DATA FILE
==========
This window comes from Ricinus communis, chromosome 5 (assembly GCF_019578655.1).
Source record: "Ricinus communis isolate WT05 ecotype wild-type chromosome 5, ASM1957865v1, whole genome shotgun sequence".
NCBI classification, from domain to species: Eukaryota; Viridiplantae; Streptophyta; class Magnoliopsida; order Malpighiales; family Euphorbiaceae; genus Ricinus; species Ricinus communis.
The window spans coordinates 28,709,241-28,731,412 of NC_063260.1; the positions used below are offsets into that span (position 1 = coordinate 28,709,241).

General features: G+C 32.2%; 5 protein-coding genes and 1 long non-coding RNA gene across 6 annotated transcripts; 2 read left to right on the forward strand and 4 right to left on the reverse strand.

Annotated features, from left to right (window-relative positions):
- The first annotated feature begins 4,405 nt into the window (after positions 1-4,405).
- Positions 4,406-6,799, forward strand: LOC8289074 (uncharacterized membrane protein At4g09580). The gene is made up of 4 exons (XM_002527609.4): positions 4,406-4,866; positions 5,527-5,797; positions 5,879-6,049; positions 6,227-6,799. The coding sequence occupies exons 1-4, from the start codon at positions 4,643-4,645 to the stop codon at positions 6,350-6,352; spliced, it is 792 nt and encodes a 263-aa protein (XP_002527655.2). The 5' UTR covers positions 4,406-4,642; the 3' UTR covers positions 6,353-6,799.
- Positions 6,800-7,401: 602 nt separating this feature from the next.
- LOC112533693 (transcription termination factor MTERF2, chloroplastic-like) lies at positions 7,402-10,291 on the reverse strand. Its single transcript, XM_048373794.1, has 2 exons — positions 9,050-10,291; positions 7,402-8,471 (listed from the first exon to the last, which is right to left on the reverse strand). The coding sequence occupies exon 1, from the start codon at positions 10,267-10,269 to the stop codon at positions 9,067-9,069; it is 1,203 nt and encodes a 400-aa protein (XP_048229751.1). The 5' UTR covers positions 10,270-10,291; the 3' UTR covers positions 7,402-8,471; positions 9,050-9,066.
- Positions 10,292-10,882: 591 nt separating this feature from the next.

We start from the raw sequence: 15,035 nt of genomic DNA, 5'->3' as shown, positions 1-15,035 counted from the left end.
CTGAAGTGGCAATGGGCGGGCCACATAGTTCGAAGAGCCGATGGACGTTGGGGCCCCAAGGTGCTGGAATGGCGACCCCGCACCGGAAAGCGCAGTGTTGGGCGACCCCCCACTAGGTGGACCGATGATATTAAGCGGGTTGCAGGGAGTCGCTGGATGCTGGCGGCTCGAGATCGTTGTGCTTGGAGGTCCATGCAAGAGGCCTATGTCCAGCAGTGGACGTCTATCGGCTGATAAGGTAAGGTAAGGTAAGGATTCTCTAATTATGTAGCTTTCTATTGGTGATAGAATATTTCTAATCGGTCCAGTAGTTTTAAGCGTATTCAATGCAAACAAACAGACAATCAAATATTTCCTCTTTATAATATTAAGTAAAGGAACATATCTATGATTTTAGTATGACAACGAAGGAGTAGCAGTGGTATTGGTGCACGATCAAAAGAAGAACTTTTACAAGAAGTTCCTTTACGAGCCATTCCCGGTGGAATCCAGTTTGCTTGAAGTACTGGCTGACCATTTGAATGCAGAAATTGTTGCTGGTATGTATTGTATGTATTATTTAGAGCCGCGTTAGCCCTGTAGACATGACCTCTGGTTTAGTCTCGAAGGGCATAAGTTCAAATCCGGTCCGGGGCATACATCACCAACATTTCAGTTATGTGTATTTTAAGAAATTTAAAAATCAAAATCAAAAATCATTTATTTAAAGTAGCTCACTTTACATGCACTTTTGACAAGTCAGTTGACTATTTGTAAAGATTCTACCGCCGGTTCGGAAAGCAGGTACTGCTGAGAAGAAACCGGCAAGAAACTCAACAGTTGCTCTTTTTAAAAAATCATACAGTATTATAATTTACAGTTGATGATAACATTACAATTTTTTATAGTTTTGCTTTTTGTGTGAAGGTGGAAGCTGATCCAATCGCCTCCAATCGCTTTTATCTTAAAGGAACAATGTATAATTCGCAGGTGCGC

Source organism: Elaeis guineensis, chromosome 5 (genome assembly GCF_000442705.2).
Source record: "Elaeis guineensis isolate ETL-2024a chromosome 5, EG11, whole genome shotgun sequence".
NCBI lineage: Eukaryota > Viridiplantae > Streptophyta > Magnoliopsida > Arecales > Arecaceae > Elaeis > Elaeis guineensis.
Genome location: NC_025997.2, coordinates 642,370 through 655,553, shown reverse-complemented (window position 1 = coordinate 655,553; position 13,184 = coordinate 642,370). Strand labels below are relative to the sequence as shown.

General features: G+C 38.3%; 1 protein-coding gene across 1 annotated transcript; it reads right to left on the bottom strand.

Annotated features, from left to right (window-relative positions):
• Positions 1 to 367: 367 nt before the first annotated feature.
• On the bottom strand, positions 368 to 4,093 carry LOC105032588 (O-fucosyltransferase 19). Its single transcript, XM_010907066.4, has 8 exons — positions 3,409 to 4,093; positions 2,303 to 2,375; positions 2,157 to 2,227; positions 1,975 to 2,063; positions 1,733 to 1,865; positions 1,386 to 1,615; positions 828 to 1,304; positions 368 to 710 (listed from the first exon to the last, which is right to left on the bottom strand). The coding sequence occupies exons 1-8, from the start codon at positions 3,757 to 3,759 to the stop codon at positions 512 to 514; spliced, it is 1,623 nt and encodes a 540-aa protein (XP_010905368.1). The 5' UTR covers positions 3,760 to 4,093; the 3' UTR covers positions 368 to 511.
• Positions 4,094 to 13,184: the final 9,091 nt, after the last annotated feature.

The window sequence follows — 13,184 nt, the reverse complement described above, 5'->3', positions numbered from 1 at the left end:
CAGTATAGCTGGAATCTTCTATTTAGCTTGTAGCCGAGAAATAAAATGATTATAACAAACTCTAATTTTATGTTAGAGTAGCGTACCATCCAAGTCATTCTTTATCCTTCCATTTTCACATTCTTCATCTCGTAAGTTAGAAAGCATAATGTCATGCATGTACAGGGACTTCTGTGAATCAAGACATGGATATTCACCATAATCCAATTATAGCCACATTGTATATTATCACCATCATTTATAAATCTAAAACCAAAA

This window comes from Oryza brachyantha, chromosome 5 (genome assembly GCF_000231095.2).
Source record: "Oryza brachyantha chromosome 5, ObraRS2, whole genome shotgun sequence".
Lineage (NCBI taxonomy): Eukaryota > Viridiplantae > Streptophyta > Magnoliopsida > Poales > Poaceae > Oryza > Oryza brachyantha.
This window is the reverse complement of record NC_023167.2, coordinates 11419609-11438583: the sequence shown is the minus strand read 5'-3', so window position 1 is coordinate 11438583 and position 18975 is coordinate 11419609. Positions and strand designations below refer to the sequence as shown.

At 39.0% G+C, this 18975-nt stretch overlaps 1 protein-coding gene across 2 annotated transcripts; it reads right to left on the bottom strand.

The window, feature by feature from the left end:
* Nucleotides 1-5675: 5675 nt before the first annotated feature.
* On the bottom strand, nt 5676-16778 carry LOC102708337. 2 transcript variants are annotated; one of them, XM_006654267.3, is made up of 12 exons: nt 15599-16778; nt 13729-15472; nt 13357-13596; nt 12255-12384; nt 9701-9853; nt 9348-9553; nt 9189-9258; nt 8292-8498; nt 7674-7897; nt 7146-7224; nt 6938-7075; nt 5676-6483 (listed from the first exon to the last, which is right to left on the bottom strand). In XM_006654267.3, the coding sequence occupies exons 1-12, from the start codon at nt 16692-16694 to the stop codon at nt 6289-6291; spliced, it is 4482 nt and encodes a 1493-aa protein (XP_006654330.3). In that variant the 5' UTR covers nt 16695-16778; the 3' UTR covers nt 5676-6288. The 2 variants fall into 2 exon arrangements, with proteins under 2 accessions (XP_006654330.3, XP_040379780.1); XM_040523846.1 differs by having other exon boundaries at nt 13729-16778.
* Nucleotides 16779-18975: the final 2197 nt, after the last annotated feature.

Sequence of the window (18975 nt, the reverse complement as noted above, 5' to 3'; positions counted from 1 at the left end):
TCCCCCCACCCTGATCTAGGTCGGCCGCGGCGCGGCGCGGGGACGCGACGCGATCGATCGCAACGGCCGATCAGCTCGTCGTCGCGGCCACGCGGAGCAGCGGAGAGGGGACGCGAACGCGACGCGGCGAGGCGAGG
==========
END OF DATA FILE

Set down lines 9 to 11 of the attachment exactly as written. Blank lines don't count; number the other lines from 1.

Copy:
- Positions 6,800-7,401: 602 nt separating this feature from the next.
- LOC112533693 (transcription termination factor MTERF2, chloroplastic-like) lies at positions 7,402-10,291 on the reverse strand. Its single transcript, XM_048373794.1, has 2 exons — positions 9,050-10,291; positions 7,402-8,471 (listed from the first exon to the last, which is right to left on the reverse strand). The coding sequence occupies exon 1, from the start codon at positions 10,267-10,269 to the stop codon at positions 9,067-9,069; it is 1,203 nt and encodes a 400-aa protein (XP_048229751.1). The 5' UTR covers positions 10,270-10,291; the 3' UTR covers positions 7,402-8,471; positions 9,050-9,066.
- Positions 10,292-10,882: 591 nt separating this feature from the next.